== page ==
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Member State law - Netherlands

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This page provides you with information about the judicial system in the Netherlands.

In addition to the ministers, the Dutch government includes the King. To that extent, the Netherlands is something of an exception among the Western European monarchies, in most of which the monarch is not part of the government. Since the comprehensive review of the Constitution in 1848 the Netherlands has been a constitutional monarchy with a parliamentary system.

Legal sources

Types of legal instrument — description

The Constitution provides the framework for the organisation of the Dutch state and forms the basis for legislation. Treaties between the Netherlands and other states are a major source of law. Article 93 of the Constitution provides that provisions of treaties and decisions of international organisations may have direct effect in the Netherlands legal order. In that case, these provisions go beyond Dutch laws. Legal provisions in force within the Kingdom shall not be applicable if they are incompatible with those provisions. Therefore, the regulations of the European Union laid down in treaties, regulations and directives are a major source of law in the Netherlands.

The Statute for the Kingdom of the Netherlands governs the constitutional relations between the Netherlands, Aruba, Curaçao and Sint Maarten.

Laws are made at national level. Through a delegation by law, the central government can lay down rules in general terms of administration and in ministerial regulations (more detailed rules). Independent general administrative measures (not drawn from a law) are also possible. The Constitution confers regulatory authority upon the lower bodies under public law (provinces, municipalities and water boards).

Case law is a source of law, since the meaning of court decisions goes beyond the specific case for which the judgment was given. The rulings of higher courts serve as guidance. The judgments of the Hoge Raad are particularly authoritative since it is the task of that court to promote the unity of the law. In new cases, therefore, the lower court will consider a ruling of the Supreme Court when reaching judgment.

General principles of law are of relevance to government and the dispensation of justice. Sometimes the law refers to general principles of law, such as the Civil Code (reasonableness and fairness). The court can also draw inspiration from general principles of law.

Customary law, also referred to as unwritten law, is an additional source of law. In principle, the practice applies only if the law refers to it, but it is also true that the court is in a position to take account of the practice in the case of conflicts in its judgment. When establishing offences, customary law cannot be a source of law (Article 16 of the Constitution).

Hierarchy of norms

The Constitution states, with Article 94, that some international rules of law have the highest hierarchy: legal provisions which are incompatible with these rules of international law do not apply. European law itself takes precedence over national law. This is followed by the Charter, the Constitution and Acts of Parliament. These rank above other regulations. The adoption of formal laws is carried out jointly by the government and the States General.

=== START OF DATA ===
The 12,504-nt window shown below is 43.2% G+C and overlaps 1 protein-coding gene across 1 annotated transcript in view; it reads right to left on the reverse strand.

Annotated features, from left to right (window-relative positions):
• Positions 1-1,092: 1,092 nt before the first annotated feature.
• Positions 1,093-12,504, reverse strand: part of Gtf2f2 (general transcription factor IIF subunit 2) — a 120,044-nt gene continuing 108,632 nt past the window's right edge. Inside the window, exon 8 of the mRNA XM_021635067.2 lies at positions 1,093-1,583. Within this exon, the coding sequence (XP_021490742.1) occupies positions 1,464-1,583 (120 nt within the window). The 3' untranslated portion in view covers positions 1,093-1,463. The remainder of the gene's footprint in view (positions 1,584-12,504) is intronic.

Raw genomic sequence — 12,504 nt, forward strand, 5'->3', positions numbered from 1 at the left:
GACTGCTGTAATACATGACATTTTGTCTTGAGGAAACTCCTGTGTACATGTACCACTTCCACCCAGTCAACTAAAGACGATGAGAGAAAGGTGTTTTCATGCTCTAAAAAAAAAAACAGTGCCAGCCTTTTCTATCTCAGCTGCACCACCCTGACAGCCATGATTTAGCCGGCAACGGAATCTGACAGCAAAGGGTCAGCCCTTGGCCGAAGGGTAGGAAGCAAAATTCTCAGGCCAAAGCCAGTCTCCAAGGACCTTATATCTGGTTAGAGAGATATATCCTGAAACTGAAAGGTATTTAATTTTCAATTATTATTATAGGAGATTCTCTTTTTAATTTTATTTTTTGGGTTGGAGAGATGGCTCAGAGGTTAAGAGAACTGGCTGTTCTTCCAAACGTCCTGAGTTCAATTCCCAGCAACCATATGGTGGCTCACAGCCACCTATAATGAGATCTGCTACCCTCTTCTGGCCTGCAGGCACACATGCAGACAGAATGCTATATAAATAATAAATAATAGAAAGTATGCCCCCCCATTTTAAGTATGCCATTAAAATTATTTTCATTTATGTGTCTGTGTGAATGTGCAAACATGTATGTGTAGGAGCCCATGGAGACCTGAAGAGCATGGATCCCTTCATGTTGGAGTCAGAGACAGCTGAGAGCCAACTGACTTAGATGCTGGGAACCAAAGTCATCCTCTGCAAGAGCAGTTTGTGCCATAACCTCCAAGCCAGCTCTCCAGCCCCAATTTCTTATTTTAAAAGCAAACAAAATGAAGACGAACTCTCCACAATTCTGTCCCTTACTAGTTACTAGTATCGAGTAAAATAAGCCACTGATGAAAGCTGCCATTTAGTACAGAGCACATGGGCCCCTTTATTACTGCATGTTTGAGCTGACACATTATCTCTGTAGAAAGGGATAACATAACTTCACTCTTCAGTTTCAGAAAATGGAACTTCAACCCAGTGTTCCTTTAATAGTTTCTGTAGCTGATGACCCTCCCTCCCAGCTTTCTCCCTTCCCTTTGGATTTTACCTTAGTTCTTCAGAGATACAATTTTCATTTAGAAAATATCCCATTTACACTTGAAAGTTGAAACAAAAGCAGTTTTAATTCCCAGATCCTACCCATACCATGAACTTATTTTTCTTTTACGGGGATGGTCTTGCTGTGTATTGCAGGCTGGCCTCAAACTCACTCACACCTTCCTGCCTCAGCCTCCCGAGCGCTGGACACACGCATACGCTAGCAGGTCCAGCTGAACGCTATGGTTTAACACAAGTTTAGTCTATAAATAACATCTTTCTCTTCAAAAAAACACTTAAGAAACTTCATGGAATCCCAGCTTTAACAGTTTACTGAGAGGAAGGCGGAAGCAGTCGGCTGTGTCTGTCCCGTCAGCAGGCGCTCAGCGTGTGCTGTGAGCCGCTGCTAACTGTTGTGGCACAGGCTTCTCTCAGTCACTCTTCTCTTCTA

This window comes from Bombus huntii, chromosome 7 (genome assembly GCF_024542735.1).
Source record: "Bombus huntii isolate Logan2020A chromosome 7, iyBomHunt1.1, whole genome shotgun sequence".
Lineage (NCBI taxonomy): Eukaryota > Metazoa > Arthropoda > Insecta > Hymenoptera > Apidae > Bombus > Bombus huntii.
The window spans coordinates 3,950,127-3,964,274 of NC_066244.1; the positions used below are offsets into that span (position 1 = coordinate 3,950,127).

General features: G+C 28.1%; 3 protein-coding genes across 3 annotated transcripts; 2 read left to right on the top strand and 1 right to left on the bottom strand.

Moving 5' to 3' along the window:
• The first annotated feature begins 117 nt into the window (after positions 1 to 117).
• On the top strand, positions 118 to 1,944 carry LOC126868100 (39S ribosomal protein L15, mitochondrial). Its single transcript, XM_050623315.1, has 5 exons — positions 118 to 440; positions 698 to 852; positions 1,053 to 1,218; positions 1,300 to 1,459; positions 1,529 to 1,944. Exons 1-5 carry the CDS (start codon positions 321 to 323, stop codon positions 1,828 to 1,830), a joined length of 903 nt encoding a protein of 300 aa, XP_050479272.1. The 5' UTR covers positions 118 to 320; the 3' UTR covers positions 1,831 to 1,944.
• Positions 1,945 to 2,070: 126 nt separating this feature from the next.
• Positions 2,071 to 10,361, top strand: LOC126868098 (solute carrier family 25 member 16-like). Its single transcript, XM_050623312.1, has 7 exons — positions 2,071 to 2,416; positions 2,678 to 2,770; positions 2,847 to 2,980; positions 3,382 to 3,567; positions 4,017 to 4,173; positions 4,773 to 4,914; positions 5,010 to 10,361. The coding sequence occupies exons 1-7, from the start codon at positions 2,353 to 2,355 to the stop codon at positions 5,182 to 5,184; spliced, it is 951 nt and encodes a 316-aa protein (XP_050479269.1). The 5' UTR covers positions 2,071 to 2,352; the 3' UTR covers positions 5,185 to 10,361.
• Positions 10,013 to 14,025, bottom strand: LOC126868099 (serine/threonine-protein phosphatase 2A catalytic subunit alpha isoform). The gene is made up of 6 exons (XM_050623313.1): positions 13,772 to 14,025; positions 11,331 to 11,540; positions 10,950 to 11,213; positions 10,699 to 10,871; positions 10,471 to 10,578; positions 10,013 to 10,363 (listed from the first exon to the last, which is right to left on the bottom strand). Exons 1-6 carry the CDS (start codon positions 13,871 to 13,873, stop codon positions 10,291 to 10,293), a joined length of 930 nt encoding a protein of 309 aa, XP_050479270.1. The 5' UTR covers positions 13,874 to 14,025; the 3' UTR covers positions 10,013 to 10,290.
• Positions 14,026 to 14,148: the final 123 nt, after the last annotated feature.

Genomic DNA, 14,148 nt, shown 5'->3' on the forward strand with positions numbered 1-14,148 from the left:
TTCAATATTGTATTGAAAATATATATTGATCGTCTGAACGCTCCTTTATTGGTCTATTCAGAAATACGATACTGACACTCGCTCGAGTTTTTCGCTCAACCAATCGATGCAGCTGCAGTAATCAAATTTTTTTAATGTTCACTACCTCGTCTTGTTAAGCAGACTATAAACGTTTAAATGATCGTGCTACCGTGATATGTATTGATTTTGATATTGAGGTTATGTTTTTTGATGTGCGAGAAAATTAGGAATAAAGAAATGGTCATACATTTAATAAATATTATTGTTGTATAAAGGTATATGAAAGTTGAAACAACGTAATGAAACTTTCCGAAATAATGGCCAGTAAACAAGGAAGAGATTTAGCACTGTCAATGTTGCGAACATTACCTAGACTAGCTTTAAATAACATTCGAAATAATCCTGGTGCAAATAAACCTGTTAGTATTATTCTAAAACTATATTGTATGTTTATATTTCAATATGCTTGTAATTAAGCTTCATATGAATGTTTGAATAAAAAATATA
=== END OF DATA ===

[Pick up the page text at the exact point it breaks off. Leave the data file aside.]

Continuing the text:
It is also stipulated that a law may wholly or partially lose its effect only as a result of a subsequent law. There is also a general rule of interpretation that special laws go beyond general laws. The law in the continental tradition is also a higher legal source than the case law.

Institutional framework

The authorities responsible for adopting legal provisions

The legislative process

Laws are jointly adopted by the government and the States General. Legislative proposals can be submitted by the government or the Lower House of the States General. The Council of State advises on legislative proposals, as well as on orders in council. Other stakeholders are generally consulted when a legislative proposal is being prepared.

In many cases the Council of Ministers adopts a legislative proposal and sends it to the Advisory Division of the Council of State. The government responds to that recommendation by drawing up a further report. Then, the government sends the legislative proposal — with any necessary amendments — to the Lower House by Royal Message. The proposal may be amended while it is being debated by the Lower House. The House of Representatives has the right of amendment. Once it has been accepted by the Lower House, the Upper House debates the proposal. The Eerste Kamer may only adopt or reject the bill. Changes are no longer possible. Upon acceptance by the Upper House, the King and the Minister sign the legal text, whereupon the law enters into force.

Legal databases

Link opens in new is the central access point for all information about the government organisations of the Netherlands. This includes access to national and local laws and regulations.

You can Link opens in new windowfind official publications from the Official Gazette, the Government Gazette (Staatscourant) and the Tractatenblad (Official Gazette). You can also find all the publications of the Dutch Parliament.

Is access to the database free of charge?

Access to the websites shall be free of charge.

Related Links

Link opens in new windowCentral Government

Link opens in new windowGovernment

Link opens in new windowMinistry of Foreign Affairs

Link opens in new windowLower House

Link opens in new

Link opens in new windowHouseofrepresatives.en

This is a machine translated version of the content. The owner of this page accepts no responsibility or liability whatsoever with regard to the quality of this machine translated text.

Last update: 24/10/2019